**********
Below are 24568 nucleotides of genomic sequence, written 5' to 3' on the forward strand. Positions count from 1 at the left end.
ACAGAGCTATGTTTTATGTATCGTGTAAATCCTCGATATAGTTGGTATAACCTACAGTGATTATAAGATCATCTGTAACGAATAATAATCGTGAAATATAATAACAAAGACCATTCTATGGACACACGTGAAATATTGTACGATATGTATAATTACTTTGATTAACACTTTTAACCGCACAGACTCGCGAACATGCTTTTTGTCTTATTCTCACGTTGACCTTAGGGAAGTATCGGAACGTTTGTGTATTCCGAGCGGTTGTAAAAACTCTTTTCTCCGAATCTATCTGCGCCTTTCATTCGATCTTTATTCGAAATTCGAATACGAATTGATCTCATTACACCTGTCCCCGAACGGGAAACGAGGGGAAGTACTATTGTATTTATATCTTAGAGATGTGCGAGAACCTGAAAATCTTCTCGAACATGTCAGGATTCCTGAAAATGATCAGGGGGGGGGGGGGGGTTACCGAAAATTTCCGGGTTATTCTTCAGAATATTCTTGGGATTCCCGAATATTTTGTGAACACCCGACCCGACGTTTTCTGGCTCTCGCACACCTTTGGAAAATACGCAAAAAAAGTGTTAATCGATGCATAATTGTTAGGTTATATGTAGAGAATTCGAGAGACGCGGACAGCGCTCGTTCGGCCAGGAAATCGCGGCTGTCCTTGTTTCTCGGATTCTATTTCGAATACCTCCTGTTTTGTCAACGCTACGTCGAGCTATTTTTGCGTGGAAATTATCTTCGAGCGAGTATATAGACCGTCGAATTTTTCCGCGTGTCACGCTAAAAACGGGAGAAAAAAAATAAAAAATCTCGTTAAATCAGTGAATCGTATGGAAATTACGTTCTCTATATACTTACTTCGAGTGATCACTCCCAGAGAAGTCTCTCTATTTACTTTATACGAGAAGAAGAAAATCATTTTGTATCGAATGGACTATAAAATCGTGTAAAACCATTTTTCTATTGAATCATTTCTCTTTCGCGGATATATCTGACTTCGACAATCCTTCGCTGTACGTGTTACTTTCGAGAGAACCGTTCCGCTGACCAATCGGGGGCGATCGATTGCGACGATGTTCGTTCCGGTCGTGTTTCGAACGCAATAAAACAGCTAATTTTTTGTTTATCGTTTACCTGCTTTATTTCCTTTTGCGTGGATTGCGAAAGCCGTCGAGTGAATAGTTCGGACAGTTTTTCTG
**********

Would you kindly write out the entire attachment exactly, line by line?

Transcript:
Below are 24568 nucleotides of genomic sequence, written 5' to 3' on the forward strand. Positions count from 1 at the left end.
ACAGAGCTATGTTTTATGTATCGTGTAAATCCTCGATATAGTTGGTATAACCTACAGTGATTATAAGATCATCTGTAACGAATAATAATCGTGAAATATAATAACAAAGACCATTCTATGGACACACGTGAAATATTGTACGATATGTATAATTACTTTGATTAACACTTTTAACCGCACAGACTCGCGAACATGCTTTTTGTCTTATTCTCACGTTGACCTTAGGGAAGTATCGGAACGTTTGTGTATTCCGAGCGGTTGTAAAAACTCTTTTCTCCGAATCTATCTGCGCCTTTCATTCGATCTTTATTCGAAATTCGAATACGAATTGATCTCATTACACCTGTCCCCGAACGGGAAACGAGGGGAAGTACTATTGTATTTATATCTTAGAGATGTGCGAGAACCTGAAAATCTTCTCGAACATGTCAGGATTCCTGAAAATGATCAGGGGGGGGGGGGGGGTTACCGAAAATTTCCGGGTTATTCTTCAGAATATTCTTGGGATTCCCGAATATTTTGTGAACACCCGACCCGACGTTTTCTGGCTCTCGCACACCTTTGGAAAATACGCAAAAAAAGTGTTAATCGATGCATAATTGTTAGGTTATATGTAGAGAATTCGAGAGACGCGGACAGCGCTCGTTCGGCCAGGAAATCGCGGCTGTCCTTGTTTCTCGGATTCTATTTCGAATACCTCCTGTTTTGTCAACGCTACGTCGAGCTATTTTTGCGTGGAAATTATCTTCGAGCGAGTATATAGACCGTCGAATTTTTCCGCGTGTCACGCTAAAAACGGGAGAAAAAAAATAAAAAATCTCGTTAAATCAGTGAATCGTATGGAAATTACGTTCTCTATATACTTACTTCGAGTGATCACTCCCAGAGAAGTCTCTCTATTTACTTTATACGAGAAGAAGAAAATCATTTTGTATCGAATGGACTATAAAATCGTGTAAAACCATTTTTCTATTGAATCATTTCTCTTTCGCGGATATATCTGACTTCGACAATCCTTCGCTGTACGTGTTACTTTCGAGAGAACCGTTCCGCTGACCAATCGGGGGCGATCGATTGCGACGATGTTCGTTCCGGTCGTGTTTCGAACGCAATAAAACAGCTAATTTTTTGTTTATCGTTTACCTGCTTTATTTCCTTTTGCGTGGATTGCGAAAGCCGTCGAGTGAATAGTTCGGACAGTTTTTCTG